It is the day before your first final exam. You are sitting at your desk inside your dorm with an ultra-expensive psychology book, a book on the history of the European Union, and a calculus textbook which might as well have been written in a foreign language. You have written countless papers of indescribable length, taken many naps in odd places, and have not seen the light of day in a long time. The last thing you want to worry about is food. You have made it this far with questionable and seemingly cheap choices. You know the first and last names of every person working at the local Burger King, you have Domino’s on speed dial, you have not seen an apple or an orange since high school, and you always do a double take every time you pass a vending machine.
This life has not been without consequences however. The belt has been loosened or disregarded all together in favor of sweatpants so you will never know what your true waist size has become. Anytime someone says “gym” your first reaction is “Yeah I know him. He’s a cool guy.” You are endlessly tired and frankly do not feel too well. Couple all of this with your new found passion for alcohol and you have one drunk and miserable semester. Here are some helpful tips which can increase your wallet size and decrease your waistline.
Small Meals, Small Portions
Typically in college you eat when you can. With classes back to back and mounds of homework, papers, and reading material a lot of college students find it hard-pressed to sit still long enough to think — let alone prepare a nutritious meal. The beauty of living a lifestyle in which your mind is constantly working and your body is constantly moving is that small meals spaced out every 2-3 hours are actually better for you as opposed to 3 large meals with a lot of space in between.
For the morning hours, proteins and complex carbs are ideal to give you energy to get your day started before you head to your 8am class cursing yourself for making such a bonehead decision of picking that class. Eggs and oatmeal are great choices. They are easy to make, require little effort and are great tasting as well. A granola bar and a few almonds are great for a 10-11am snack as you’re winding down from listening to your professor’s monotone voice and annoying propensity to laugh at his own jokes. Perhaps a light fruit option or a vegetable is more of your style. These options work well if you find yourself falling asleep in class and can give you a healthier boost as opposed to the M&Ms you picked up at the vending machine outside of the classroom.
Lunch is an underrated meal; however, it is vitally important in giving you a good boost as you head into the middle of the day. Around the 1-2pm hour you will find most of your friends in the cafeteria waiting in line for stale macaroni and cheese or — if they are REALLY lucky — a Taco Bell or McDonald’s right on campus. Instead, head to your nearest grocery store or corner market and buy a whole wheat loaf of bread with lean meat and some veggies. Disregard mayo, the dressing, and cheese. These add unnecessary calories to the sandwich. As well, try your hardest not to go our for lunch too often. Portions at many restaurants are humongous and leave you feeling bloated and tired for the rest of the day. Not to mention these choices will make your wallet feel extremely light. Avoid when you can!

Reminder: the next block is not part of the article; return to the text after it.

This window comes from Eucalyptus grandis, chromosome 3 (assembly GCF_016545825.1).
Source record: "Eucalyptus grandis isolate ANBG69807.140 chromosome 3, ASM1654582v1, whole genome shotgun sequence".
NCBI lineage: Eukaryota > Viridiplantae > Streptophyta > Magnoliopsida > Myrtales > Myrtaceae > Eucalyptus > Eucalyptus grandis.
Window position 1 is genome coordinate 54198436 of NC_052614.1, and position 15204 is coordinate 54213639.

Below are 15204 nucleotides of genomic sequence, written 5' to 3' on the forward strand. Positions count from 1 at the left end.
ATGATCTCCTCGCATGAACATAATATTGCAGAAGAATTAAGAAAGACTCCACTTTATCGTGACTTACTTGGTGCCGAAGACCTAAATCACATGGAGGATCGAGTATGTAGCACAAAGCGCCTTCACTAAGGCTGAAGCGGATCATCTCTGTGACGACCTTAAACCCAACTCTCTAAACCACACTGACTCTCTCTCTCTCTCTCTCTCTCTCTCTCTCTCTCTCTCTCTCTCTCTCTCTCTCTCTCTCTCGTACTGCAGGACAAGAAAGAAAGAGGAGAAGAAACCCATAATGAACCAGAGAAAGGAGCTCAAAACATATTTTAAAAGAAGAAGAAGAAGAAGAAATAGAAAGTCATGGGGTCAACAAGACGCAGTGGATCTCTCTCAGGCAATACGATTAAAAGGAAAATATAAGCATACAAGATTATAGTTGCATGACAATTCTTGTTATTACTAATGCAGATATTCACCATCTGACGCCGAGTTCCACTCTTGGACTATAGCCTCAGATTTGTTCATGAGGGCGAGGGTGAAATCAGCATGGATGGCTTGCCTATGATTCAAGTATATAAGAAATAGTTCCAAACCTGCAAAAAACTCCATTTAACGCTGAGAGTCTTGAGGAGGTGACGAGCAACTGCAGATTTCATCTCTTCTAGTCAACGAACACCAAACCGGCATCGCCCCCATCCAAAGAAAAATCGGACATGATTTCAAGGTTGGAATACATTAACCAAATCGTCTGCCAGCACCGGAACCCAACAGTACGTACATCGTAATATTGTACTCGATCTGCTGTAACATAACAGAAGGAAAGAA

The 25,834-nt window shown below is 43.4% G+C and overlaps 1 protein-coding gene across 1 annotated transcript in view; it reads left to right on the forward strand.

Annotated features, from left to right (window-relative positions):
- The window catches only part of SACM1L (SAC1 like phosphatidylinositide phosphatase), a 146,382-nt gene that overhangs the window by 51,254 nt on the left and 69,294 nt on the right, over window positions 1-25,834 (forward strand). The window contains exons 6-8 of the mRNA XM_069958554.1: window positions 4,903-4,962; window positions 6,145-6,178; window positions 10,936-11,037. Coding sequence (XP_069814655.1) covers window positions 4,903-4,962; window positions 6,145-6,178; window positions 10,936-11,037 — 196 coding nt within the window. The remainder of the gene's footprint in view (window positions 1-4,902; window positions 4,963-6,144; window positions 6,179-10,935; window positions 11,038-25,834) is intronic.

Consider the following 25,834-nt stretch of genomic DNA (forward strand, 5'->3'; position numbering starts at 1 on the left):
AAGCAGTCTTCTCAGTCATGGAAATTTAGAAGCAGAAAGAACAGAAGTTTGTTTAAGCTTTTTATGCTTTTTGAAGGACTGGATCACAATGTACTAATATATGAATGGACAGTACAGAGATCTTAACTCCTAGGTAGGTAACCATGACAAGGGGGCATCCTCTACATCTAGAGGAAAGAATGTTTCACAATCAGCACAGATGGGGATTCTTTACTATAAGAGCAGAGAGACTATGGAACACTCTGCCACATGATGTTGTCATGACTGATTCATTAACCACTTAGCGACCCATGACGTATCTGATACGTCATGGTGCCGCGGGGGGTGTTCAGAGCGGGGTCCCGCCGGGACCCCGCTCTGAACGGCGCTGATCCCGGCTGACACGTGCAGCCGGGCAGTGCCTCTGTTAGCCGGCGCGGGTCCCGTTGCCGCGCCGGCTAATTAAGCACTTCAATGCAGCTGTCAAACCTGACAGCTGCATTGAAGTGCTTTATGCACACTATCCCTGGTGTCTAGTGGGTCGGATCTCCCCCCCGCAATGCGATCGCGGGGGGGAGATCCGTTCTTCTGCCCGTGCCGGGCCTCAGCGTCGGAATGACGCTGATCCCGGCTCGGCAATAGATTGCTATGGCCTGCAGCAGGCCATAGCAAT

You have just completed your second class of the day and you are about to break down in tears as you hear that there will be a unit exam next week. After you collect yourself, you realize it is close to 6pm and are hungry again. This is the meal where you can load up on vegetables. Beware though! A lot of frozen vegetables are packed with sodium to make them last longer. While the science is out whether this takes away from the nutritious value of the vegetables themselves, there is no question that added sodium is not good for your body. A healthy salad is a great choice and it is easy to make! Lay off of your favorite Italian dressing, ranch dressing, or chunky blue cheese. Like the sandwich you had earlier, these add unnecessary calories to your meal. If you must add these to your salad, do so in moderation.
Light snacks such as fruit, lightly salter peanuts/almonds, and nonfat options — such as nonfat greek yogurt — are readily available on many campuses. If not, the local corner market is your best friend. So make sure to visit it often.
Many campuses hire students to become personal trainers for others. So if you are dedicated, and have some extra cash, explore this option. Otherwise, visit the gym 3-4 times per week for at least one hour per visit if you want to stave off extra pounds. If you would like to drastically change your appearance, more trips and longer stays are needed. Many websites provide some amazing workouts that you can utilize at your campus gym. A quick Google search will provide you all the necessary exercises! Do not be afraid to take the stairs and make sure to walk at all possible times. You will be surprised how much weight you can lose by simply walking more often. We have been blessed with two feet… so USE THEM!
My final tip: alcohol in college can be your greatest friend and your worst enemy. While I am not advocating for a completely sober four years, moderation is key. If you go out 3-4 times per week, your waistline will reflect that. So be smart!
I hope these tips were helpful. We have all heard these before in one fashion or another; however, it is always good to be reminded of simple tips that may just slip our minds during our fits of crying and hatred for all things chemistry. Have a healthy four years!